“This necessitates the need for further strengthening the Special and Differential Treatment provisions in current and future WTO agreements,” it has argued.

Moreover, after the launch of the DDA negotiations in 2001 by the US, the EU, and other developed countries ostensibly for addressing the developmental deficit in the multilateral trading system, there is an urgent need for accomplishing the developmental objectives “to enhance the participation of the developing countries in the global trade,” India has said.

“Further, the WTO Members need to exhibit their commitment to progress “Ministerial Decision of 2001 on Implementation-Related Issues and Concerns to address a number of implementation problems faced by Members”, with a view to successfully addressing these issues,” it has emphasized.

Consequently, the reform process must address the “alleged theft of traditional knowledge held, preserved and developed by traditional communities/indigenous people,” India said, arguing that “this issue is no less serious than the alleged theft of intellectual property rights.”

“The process of WTO reform must also address how food security and ensuring access to affordable medicine can be facilitated by the rules of the multilateral trading system,” India has maintained.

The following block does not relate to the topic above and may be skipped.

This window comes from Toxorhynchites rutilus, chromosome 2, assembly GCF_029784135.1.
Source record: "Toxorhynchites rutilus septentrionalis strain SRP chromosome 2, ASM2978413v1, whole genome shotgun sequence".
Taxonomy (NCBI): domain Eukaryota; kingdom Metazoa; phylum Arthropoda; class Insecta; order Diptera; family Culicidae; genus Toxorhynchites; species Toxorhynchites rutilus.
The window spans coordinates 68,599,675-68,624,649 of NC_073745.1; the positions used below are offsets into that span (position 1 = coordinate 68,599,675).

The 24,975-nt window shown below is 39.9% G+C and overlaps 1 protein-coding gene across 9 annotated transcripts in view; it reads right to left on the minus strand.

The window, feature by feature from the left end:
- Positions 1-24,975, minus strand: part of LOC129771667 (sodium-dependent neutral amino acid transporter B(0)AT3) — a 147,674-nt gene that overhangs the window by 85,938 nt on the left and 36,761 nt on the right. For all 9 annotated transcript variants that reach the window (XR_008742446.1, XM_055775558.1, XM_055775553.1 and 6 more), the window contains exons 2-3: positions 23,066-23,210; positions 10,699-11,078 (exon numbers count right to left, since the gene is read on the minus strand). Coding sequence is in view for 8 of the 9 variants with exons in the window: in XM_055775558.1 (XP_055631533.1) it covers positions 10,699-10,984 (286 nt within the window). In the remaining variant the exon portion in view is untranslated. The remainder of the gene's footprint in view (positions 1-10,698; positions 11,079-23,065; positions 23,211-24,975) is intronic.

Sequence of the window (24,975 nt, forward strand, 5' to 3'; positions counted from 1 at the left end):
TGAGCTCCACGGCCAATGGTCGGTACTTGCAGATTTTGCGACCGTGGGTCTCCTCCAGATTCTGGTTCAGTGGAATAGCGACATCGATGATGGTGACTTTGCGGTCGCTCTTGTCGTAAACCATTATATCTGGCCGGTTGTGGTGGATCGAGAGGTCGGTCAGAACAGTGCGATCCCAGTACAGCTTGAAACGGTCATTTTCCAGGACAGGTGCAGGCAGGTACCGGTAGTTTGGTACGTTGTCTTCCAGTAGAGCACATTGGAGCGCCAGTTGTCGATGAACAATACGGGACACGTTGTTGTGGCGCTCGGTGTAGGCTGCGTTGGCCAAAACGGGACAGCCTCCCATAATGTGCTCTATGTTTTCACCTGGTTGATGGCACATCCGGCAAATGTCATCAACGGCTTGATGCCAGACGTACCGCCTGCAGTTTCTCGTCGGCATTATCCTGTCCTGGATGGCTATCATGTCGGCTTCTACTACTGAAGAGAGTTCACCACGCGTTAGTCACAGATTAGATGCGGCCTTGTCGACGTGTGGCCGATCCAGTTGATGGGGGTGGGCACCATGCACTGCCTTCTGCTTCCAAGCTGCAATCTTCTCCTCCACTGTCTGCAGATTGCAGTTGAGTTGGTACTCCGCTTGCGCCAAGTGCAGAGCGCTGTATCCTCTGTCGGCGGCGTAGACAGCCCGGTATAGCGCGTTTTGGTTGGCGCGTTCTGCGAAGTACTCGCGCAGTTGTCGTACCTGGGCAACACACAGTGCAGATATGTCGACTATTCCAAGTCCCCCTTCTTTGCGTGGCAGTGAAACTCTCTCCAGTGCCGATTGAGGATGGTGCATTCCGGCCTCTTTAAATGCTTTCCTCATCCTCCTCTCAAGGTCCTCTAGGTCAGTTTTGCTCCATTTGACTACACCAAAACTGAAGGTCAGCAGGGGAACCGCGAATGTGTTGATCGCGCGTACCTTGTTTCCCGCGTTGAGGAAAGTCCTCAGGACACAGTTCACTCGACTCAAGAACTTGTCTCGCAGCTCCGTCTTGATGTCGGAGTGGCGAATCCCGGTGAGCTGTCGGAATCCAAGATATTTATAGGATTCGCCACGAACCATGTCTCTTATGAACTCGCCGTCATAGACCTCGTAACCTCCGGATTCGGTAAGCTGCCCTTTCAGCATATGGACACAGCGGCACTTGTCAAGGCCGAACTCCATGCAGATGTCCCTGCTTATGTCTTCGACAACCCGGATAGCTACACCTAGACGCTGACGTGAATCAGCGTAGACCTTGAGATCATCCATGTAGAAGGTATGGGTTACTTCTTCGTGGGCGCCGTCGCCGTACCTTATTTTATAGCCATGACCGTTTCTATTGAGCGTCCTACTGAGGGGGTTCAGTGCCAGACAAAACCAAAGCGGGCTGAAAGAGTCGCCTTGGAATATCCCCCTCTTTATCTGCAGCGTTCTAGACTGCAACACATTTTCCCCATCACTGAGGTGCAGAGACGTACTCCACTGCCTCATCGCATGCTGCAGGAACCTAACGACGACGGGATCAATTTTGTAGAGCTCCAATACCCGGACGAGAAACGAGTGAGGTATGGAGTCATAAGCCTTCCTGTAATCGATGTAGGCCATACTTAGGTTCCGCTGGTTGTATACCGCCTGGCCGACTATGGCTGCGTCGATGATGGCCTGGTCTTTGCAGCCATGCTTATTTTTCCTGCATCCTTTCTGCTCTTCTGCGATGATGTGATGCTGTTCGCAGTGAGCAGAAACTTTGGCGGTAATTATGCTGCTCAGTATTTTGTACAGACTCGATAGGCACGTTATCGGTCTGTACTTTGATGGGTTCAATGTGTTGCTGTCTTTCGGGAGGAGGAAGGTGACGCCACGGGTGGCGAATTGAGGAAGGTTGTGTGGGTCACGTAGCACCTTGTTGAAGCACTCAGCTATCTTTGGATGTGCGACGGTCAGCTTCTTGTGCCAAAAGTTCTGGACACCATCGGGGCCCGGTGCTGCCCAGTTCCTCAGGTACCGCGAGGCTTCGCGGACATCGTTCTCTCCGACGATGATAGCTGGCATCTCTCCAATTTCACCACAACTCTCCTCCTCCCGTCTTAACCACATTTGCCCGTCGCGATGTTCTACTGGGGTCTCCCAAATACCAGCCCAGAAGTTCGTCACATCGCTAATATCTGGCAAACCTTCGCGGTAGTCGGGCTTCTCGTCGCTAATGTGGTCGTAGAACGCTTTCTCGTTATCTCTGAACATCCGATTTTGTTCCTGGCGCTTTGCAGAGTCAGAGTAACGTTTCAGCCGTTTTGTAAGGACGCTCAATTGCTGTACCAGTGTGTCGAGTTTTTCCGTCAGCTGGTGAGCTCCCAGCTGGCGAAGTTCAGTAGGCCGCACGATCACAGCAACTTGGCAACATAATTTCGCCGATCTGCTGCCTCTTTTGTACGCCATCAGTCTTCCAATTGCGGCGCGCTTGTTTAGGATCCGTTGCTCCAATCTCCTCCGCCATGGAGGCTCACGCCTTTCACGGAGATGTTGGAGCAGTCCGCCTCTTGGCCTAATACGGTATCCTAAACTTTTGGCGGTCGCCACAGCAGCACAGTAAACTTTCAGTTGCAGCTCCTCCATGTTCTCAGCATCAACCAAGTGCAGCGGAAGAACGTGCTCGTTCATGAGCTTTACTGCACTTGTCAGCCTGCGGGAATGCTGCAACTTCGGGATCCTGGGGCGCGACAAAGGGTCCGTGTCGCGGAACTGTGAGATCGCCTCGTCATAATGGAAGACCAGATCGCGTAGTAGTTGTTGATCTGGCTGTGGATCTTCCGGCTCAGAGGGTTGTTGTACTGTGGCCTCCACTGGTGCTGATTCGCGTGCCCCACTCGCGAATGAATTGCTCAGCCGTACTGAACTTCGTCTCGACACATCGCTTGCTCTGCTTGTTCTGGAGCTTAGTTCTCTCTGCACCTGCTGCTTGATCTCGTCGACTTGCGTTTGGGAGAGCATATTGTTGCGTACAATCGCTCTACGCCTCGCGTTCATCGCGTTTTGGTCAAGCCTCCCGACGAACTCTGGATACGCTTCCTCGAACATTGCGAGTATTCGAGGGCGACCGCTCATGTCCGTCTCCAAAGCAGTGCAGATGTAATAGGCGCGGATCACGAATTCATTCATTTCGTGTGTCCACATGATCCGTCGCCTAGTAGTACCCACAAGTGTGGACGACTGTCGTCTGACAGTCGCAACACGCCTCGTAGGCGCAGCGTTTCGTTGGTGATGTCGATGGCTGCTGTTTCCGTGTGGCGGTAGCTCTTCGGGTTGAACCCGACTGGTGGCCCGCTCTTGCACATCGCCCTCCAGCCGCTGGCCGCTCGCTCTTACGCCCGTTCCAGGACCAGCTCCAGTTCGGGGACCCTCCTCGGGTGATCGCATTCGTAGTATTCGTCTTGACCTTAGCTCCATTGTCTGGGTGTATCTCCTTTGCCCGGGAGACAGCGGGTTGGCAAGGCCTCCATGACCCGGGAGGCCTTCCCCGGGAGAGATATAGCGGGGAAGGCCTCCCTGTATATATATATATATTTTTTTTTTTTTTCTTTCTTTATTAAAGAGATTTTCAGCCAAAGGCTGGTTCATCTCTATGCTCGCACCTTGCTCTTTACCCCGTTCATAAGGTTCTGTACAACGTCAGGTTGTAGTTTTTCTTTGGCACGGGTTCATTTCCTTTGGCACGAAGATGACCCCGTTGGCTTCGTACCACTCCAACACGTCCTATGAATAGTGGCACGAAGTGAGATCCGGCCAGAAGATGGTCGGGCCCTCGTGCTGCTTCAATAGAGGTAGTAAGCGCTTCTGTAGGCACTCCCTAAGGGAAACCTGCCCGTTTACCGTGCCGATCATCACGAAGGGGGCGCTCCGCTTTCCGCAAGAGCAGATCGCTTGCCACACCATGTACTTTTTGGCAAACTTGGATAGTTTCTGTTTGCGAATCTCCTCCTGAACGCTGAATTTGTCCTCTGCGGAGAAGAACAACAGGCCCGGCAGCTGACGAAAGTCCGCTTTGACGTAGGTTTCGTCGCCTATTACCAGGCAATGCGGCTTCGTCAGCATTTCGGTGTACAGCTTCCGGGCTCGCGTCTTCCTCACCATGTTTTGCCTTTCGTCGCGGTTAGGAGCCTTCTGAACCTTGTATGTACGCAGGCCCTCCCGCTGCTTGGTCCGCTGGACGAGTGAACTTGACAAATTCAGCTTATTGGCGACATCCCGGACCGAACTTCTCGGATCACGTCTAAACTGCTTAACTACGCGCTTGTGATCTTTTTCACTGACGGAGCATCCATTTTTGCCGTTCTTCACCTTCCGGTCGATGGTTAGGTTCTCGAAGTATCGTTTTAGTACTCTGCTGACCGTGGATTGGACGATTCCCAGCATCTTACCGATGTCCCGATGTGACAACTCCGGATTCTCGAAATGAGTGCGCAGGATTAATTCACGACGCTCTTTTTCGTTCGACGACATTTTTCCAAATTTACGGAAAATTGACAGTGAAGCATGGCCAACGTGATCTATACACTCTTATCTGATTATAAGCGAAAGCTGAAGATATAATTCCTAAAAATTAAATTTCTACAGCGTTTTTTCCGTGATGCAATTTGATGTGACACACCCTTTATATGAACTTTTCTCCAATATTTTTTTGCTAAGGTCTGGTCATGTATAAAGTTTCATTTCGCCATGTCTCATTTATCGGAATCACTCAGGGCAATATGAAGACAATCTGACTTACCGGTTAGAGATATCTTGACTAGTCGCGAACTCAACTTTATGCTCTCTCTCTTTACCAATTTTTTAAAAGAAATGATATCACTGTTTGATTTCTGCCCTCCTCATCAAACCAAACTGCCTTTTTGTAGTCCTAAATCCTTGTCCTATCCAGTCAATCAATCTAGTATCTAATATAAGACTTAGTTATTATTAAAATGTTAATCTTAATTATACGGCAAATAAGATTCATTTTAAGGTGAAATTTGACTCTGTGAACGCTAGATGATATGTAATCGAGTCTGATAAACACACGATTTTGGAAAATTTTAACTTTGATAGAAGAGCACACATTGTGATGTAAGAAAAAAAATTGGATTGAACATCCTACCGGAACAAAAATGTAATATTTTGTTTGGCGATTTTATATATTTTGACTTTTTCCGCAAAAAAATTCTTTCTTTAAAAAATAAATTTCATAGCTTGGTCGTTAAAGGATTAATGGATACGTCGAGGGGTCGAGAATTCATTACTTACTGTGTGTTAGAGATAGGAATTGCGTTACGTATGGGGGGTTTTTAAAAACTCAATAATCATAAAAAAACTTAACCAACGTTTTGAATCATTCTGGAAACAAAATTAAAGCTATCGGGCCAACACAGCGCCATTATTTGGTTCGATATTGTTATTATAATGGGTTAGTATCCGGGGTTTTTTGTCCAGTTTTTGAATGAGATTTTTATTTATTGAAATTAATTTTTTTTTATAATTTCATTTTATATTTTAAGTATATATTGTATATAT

Commenting on the demands by the developed countries for “transparency and notifications”, India said the first priority ought to be how to inspire “confidence among the Members” during the biennial ministerial conference, the highest decision-making body of this inter-governmental organization.

Therefore, “it is imperative that these meetings are organized in a transparent and inclusive manner” so as to enhance “the sense of ownership of the outcomes of the Ministerial Conferences,” India said.

“It is necessary that each WTO member is provided adequate opportunity to have a say in the final decisions, and the draft declaration and decisions should be based on consensus,” India pointed out, arguing that “all meetings in the Ministerial Conference, which is the body for decision making, should be in a configuration of all Members without restricting negotiations and decision making to smaller Green Rooms.”

Members must agree on “the basic principles and procedures for this Member-driven organization” so that “both the preparatory process and the conduct of the Ministerial Conference are transparent and inclusive,” India has said.